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Passing It On

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As teachers, we touch many lives. Sometimes we know the effect, but often we do not. Last week, when I received an email from Shirley Bolden -- a former InsideOut Literary Arts Project student in middle school, recently a reporter with B.L.A.C. (Black Life Arts and Culture) magazine, and now a Teach for America trainee in Texas -- I had the pleasure of spreading the word to a very special teacher. The email wasn't for me. I had promised to forward it to Shirley's former InsideOut teaching poet, Dr. Gloria Nixon-John, with whom she had lost touch.

The timing couldn't have been better. It was Gloria's birthday (although neither Shirley nor I knew this). Gloria's new book The Killing Jar has just come out and her former Troy High student Stacy Parker Aab and I have been planning a party. Not only did Gloria affect the lives of countless high school students, but she affected me at a crucial juncture in my life as a writer and teacher as well.

It was 1988 and I had moved from teaching middle school to high school, to teaching creative writing, and to finding my way as a poet. I had only written one or two poems at the time, but I was hooked. It was new and exciting territory, and I sought out colleagues who shared these passions. Through Michigan Council of Teachers of English I found Peninsula Poets, an informal group of teachers who shared a passion for writing, and through them I found Gloria.

Gloria immediately opened her heart and her treasure trove of writing and teaching tips, and we became friends. We met in one another's homes, contributed to a book on writing pedagogy, and organized a suburban-urban exchange between her writing classes at Troy High School and mine at Detroit's Mumford High School -- an eye-opening exchange for both groups.

Gloria was faculty advisor for Troy High's literary magazine Espial, which, with its professionally printed cover and student art, showed me what was possible in publishing students' work. In that, as well as her spirit and dedication to students, Gloria was a model, and much of what became InsideOut Literary Arts Project began in those early conversations with her. After she completed her Ph.D., Gloria worked as a writer-in-residence for InsideOut at Coffey Middle School. I like to think her passion lives on at IO as well, especially in the caliber of writers we send into classrooms. IO is blessed to have writers, like 2012 Kresge Arts in Detroit literary fellow Peter Markus, who echoes Gloria's passion and rare ability to make a love of words transformational in the lives of students.

It's a gift better illustrated through Shirley's own heartfelt words to Gloria. With her permission, I reprint the letter here.

Gloria,

You saved my life. I mean that literally and figuratively.

I was in the InsideOut Literary Arts Coffey Middle School cohort in 2001-2002. That year, I was a new student at Coffey and had just entered the foster care system. I wasn't just some seventh grader in the library, sitting around a desk, waiting to be told how to write a poem; I was a kid waiting for salvation. I was headed for the same trajectory that many of the other individuals who were funneled through the foster care system were. Many women end up on welfare, raising children while they are still children, because they never really had any parents. Many of us end up in jails. Many of us grow up emotionally scarred and never really move past our childhoods.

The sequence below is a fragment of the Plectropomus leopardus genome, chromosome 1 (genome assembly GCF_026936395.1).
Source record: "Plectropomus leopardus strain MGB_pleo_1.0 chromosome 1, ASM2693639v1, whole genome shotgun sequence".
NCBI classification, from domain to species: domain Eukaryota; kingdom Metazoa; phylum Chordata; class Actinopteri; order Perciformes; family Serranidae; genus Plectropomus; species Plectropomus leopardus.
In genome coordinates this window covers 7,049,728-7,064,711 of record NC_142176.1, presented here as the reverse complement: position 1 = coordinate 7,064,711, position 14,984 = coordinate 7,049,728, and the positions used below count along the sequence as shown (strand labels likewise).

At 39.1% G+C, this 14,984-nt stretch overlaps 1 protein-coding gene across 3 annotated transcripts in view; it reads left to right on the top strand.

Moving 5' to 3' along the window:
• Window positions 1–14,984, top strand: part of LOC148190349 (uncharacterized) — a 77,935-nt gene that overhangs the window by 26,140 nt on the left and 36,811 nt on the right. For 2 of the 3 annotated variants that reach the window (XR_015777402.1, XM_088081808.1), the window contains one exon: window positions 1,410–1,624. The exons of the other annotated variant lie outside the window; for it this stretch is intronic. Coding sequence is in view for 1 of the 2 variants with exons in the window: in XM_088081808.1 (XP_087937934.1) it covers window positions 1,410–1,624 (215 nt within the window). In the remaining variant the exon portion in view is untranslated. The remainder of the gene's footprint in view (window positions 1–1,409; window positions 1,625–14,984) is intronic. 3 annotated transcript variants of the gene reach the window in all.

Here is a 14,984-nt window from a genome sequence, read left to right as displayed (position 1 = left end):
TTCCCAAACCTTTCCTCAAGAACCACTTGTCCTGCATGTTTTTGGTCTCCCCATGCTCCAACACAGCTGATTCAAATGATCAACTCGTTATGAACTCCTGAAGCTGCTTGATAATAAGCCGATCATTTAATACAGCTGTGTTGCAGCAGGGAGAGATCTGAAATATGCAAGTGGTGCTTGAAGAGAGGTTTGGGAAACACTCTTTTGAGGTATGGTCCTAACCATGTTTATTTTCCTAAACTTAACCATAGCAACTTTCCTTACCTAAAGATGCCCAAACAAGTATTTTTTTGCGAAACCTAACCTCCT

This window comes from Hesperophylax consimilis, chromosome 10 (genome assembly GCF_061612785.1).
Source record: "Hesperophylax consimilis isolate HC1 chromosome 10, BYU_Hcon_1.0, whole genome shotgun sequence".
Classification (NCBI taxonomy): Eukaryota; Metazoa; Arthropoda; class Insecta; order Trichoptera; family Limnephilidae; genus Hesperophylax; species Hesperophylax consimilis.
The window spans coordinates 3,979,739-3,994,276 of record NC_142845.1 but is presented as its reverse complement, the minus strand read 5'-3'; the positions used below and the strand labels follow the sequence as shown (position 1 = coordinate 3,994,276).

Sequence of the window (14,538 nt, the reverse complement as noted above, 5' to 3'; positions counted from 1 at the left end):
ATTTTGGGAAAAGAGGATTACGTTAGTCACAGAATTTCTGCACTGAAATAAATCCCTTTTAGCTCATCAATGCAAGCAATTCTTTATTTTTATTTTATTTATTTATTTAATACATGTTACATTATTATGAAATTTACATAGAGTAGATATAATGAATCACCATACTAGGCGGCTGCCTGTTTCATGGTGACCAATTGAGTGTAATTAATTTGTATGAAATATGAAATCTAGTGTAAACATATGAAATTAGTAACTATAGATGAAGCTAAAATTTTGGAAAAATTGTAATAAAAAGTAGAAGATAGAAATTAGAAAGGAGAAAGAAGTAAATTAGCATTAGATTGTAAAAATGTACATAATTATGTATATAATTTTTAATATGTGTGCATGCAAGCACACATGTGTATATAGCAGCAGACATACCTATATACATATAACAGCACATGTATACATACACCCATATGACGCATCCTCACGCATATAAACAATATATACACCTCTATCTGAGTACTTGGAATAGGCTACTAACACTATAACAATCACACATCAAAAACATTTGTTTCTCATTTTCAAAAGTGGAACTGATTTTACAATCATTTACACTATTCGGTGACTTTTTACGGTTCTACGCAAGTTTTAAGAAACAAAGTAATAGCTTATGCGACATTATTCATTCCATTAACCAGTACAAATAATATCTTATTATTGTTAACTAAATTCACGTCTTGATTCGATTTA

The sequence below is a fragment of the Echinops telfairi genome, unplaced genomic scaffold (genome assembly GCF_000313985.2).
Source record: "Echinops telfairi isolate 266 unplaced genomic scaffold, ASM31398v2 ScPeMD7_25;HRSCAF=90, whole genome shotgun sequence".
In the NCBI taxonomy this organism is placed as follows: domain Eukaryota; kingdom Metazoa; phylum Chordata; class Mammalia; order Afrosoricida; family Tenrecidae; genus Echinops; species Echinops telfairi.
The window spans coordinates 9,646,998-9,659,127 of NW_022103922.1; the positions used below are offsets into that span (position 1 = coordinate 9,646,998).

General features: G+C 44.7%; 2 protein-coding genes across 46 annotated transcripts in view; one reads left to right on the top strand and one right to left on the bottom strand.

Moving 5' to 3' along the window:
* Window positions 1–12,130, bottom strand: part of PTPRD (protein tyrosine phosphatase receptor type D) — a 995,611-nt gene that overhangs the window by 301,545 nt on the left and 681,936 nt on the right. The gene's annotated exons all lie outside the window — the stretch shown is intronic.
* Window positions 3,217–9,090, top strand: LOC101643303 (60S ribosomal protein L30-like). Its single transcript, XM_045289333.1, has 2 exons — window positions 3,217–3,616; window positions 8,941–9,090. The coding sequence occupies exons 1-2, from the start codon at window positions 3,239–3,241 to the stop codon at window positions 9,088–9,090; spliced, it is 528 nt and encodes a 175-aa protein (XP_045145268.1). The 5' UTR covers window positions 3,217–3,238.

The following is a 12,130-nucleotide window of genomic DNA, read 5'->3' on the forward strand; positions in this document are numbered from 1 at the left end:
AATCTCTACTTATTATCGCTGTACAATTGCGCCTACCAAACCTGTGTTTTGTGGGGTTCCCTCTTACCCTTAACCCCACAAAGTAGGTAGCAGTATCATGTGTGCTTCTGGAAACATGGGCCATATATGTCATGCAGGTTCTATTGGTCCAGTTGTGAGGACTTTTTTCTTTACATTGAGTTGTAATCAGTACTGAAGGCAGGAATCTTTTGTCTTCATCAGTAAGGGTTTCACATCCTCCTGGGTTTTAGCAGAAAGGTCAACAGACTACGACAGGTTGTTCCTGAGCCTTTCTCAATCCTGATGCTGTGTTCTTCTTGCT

I went to Michigan State University and earned a bachelors degree in Journalism. I learned to write in nearly every way possible. I have now written everything from short stories, poems, articles, blogs, editorials, commentaries and opinion articles. Gloria, if you had not introduced me to words and the power of storytelling, those things would not have been possible. Today, I live my life by the personal story. I believe it is every individual's tool for healing, self-awareness and esteem. While foster care was no picnic, I was able to navigate my way through it with a notebook and pen.

In a true sense of irony, one day I was assigned to interview Terry Blackhawk for B.L.A.C. Detroit, a magazine I was interning for. When she started talking about the program, I realized there was something familiar. Sure enough, she found the book, Changing Faces from Coffey School that InsideOut had published for us. In that moment triumph made sense. I remembered when I was introduced to words and storytelling. I remember essentially when I became me.

In an even greater ironic twist, I am now in Teach For America, a program that trains recent college graduates as teachers in ailing school districts to assist in education reform. I will be teaching 7th grade writing. You made that possible for me. Many of the kids in my classroom are foster children like I was. So, let me make a correction, you saved plenty of lives.

This is not just a thank you. It is my acknowledgement of the fact that you paid a debt in my childhood that hoisted me into adulthood. I would still be crying because my parents suffered from drug addiction. I would still suffer through sleepless nights because of sexual abuse. I would still lament for the day I was removed from my Grandmother's home for my second round of foster care. I don't do those things. I write about them. I am headed into a classroom where I will help kids like me write their stories. Thank you -- from me and all of them.

Sincerely,
Shirley Bolden

Please join us Friday July 13th 6 to 8 pm at the Detroit Artists Market, for a reading and reception honoring this remarkable woman, Dr. Gloria Nixon-John.